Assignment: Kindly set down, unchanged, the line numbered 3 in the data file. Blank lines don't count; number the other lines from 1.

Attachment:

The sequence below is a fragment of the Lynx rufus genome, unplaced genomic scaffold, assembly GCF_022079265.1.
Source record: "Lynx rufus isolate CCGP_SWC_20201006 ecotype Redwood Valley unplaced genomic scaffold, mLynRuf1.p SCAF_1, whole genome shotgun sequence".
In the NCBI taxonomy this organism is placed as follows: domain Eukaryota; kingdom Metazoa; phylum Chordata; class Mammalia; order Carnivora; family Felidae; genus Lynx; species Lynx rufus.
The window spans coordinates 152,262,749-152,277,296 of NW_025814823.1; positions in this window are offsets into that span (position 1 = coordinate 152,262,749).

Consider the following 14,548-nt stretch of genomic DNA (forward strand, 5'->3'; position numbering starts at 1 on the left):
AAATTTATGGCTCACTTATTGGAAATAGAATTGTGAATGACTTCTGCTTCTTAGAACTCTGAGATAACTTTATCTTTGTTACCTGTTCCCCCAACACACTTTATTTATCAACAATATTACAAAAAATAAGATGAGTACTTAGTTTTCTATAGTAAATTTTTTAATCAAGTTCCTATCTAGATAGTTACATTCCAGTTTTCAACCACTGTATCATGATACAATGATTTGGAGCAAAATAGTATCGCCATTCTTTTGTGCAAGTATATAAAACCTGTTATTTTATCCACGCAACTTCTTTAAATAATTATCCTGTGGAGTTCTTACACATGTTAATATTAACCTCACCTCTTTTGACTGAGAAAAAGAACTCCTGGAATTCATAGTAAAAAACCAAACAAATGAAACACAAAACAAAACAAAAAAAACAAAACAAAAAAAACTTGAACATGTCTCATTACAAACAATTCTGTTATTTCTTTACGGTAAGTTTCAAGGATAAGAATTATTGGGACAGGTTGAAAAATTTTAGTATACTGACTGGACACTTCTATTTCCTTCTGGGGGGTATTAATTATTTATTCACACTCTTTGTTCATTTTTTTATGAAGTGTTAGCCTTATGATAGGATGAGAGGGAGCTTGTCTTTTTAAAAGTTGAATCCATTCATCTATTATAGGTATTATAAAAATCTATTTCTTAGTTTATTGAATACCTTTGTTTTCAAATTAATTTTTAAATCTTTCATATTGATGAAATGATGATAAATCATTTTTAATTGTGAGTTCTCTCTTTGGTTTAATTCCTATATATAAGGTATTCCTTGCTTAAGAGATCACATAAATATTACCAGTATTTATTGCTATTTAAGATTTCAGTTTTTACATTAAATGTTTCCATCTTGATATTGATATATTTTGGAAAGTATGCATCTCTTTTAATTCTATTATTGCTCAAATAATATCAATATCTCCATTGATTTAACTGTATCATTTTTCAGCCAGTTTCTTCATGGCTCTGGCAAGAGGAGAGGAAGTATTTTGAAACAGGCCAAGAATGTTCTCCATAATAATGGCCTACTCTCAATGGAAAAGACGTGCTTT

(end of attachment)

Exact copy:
In the NCBI taxonomy this organism is placed as follows: domain Eukaryota; kingdom Metazoa; phylum Chordata; class Mammalia; order Carnivora; family Felidae; genus Lynx; species Lynx rufus.